All across the world the Black Lives Matter movement has generated long-overdue debates over the legacies of racism. With some on the right trying to muddy the waters, Eamonn McCann takes a look at Irish racism in the US.
Reacting to Black Lives Matter, some Irish social media sites have been swamped in messages suggesting that Irish people are less racist than almost anybody else on earth because, after all, the Irish were persecuted, too.
It’s true that imperialism oppressed and tortured Irish and other colonised peoples for centuries. But raising that point at this time is a classic case of diversion.
Irish immigrants in the 19th century were transported to America in “coffin ships.” Some arrived in such a state that port officials had to check whether they were alive or dead as they sorted out the bodies.
But, once ashore, they were accorded a status denied to African Americans. The Irish were never slaves. To posit a parallel between the experiences of Irish Americans and African Americans is to reveal either awesome ignorance or outright racism.
The incorporation of the Irish into the American State helps explain the over-representation of the Irish in the repressive institutions of the US today.
New York police chief Dermot Shea has been one of the loudest opponents of BLM, following in the footsteps of his immediate predecessors, James O’Neill, William Bratton and Raymond Kelly.
The chief of the NY Patrolmen’s Benevolent Association is Patrick Lynch, whose open scorn for critics of his members’ violent excesses has been one of the most unsettling features of US debate on racism since the killing of George Floyd.
The boys of the NYPD band may have come over all lachrymose as they essayed another chorus of “Galway Bay.” But in the morning, they likely went out to crack black heads for sport.
It goes back the beginning.
The first American citizenship law, the 1790 Naturalisation Act, laid down that “any alien, being a free white person” who had lived in the US for two years, “may be admitted to become a citizen thereof.” The Irish were in.
They were discriminated against and abused, on occasion attacked by murderous mobs of nativists and anti-Catholic extremists. But they were free citizens. They could vote, organise politically, look forward to advancement.
The experience still pockmarks Irish America today. The murder of Amadou Diallo makes the point.
In the early hours of February 4th, 1999, Amadou, 23, an immigrant from Guinea, was shot and killed on the doorstep of the Bronx apartment building where he lived with his mother. Four plain-clothes policemen riddled him with 41 shots. Bullets hit him in the head, the chest, his legs. One bullet struck him on the sole of a foot. The police claimed that they’d thought he was armed and going for his gun. He didn’t have a gun, didn’t own a gun.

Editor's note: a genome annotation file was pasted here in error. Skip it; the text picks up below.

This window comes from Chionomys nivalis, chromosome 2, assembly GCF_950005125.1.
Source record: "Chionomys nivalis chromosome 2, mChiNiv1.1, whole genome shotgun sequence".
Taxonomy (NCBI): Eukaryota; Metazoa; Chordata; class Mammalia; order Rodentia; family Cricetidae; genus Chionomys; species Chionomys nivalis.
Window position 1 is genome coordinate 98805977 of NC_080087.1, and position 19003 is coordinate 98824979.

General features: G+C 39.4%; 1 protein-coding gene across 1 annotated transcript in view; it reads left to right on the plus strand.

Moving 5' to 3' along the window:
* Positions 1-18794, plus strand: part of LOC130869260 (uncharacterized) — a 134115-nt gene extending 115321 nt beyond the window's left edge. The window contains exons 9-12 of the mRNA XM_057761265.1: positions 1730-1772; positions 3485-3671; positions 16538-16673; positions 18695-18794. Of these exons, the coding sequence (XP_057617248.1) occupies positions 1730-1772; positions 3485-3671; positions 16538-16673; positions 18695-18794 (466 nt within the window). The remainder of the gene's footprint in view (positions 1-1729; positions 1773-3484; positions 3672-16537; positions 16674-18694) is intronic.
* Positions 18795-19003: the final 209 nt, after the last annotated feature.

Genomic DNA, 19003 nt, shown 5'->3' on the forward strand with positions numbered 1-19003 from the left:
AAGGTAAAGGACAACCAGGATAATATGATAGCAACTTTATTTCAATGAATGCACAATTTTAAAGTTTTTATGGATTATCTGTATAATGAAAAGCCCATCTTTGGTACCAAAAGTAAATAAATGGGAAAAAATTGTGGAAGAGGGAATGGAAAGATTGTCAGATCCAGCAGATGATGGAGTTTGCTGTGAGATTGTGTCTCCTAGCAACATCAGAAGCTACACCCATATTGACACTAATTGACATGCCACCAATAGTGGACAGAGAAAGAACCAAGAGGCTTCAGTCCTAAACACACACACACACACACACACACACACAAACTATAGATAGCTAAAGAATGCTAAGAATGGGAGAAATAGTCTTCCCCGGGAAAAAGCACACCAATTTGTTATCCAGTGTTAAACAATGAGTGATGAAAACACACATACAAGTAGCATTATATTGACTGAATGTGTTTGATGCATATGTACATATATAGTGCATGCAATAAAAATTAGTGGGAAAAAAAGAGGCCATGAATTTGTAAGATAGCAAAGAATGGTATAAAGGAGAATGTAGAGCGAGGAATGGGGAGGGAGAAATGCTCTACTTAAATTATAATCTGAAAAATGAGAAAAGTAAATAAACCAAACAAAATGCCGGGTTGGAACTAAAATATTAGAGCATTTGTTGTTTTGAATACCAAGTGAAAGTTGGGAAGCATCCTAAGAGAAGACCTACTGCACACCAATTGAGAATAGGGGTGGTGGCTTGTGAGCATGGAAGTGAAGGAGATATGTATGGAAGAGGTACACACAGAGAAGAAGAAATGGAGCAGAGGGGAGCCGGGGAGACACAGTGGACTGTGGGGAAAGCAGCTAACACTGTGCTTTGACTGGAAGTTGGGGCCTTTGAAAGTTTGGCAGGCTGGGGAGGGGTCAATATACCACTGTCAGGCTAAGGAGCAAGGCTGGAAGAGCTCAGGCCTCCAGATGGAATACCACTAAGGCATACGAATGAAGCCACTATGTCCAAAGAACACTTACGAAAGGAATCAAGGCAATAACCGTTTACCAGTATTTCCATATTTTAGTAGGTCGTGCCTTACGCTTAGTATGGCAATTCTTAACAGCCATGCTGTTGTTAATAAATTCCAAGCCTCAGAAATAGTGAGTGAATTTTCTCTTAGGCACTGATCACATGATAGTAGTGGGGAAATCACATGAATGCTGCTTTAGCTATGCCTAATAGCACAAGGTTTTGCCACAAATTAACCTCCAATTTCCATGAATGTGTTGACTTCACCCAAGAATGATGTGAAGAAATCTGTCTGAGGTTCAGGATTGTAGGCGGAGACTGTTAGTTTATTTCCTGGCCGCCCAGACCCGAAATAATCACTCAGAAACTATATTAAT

The four shooters were Sean Carroll, Richard Murphy, Edward McMellon and Kenneth Boss, all, as the names suggest, from an Irish background.
After a campaign led by Amadou’s mother, Kadiatou, the four were charged with second-degree murder and reckless endangerment – basically the same charges now filed for the killing of George Floyd. A year later, all four were acquitted. Bruce Springsteen wrote a song about it.
“Lena gets her son ready for school
She says, ‘On these streets, Charles
You’ve got to understand the rules
If an officer stops you, promise me you’ll always be polite
And that you’ll never ever run away
Promise Mama you’ll keep your hands in sight.’
41 shots, 41 shots, 41 shots, 41 shots, 41 shots…”
Benevolent Patrolman Lynch professed himself “outraged,” not by the shooting but by the song.
Many Irish-Americans manage to sustain their self-image as doughty Irish fighters for freedom even as they clobber or kill people of colour for giving the white establishment grief. The attitude is deep-rooted.
The incorporation of the Irish into the American polity was finessed by the Catholic Church in the second half of the 19th century under the leadership of New York archbishop John Joseph Hughes, from Annaloghan in Tyrone. Peter O’Neill in his trail-blazing book “Famine Irish and the American Racial State,” (Routledge, 2017) meticulously traces how the Church enfolded the Irish into “official” America.
The deal was simple: give us control over the schooling of Catholic children, we’ll deliver them back to you as patriots eager to serve the State.
Things change to stay the same.
Trump won the 2016 presidential election on the basis of a strident anti- immigration policy. Tens of thousands of Hispanic people, some of whom had worked and paid their taxes in the US for decades, were dumped across the border. Infants from families travelling in the other direction, from Central America, were slung into cages along the baking border. But the notion of Irish solidarity with these victims of immigration law was given short shrift.
The main Irish-American newspaper, the Irish World, announced on its front page (August 10th, 2017) that, “Comprehensive immigration reform is dead – the Irish need to work with Trump’s plan.”
Editor Niall O’Dowd elaborated: “There are significant positives in Donald Trump’s new immigration plan and the Irish need to work with it…We need to talk about the 1965 Immigration Reform Act and how it betrayed the Irish, one of the founding groups of this country who contributed mightily to its success.”
As opposed to African Americans who have presumably been poncing off US taxpayers since their arrival.
There are large numbers of Irish-Americans on the Left who will have taken their place in recent weeks in protests against police racism and murder. But there’s a number greater by far standing four-square with the cops who killed George Floyd, dreaming dreams about the struggle for freedom in Ireland as they cheer on cops licking their lips, twirling their batons.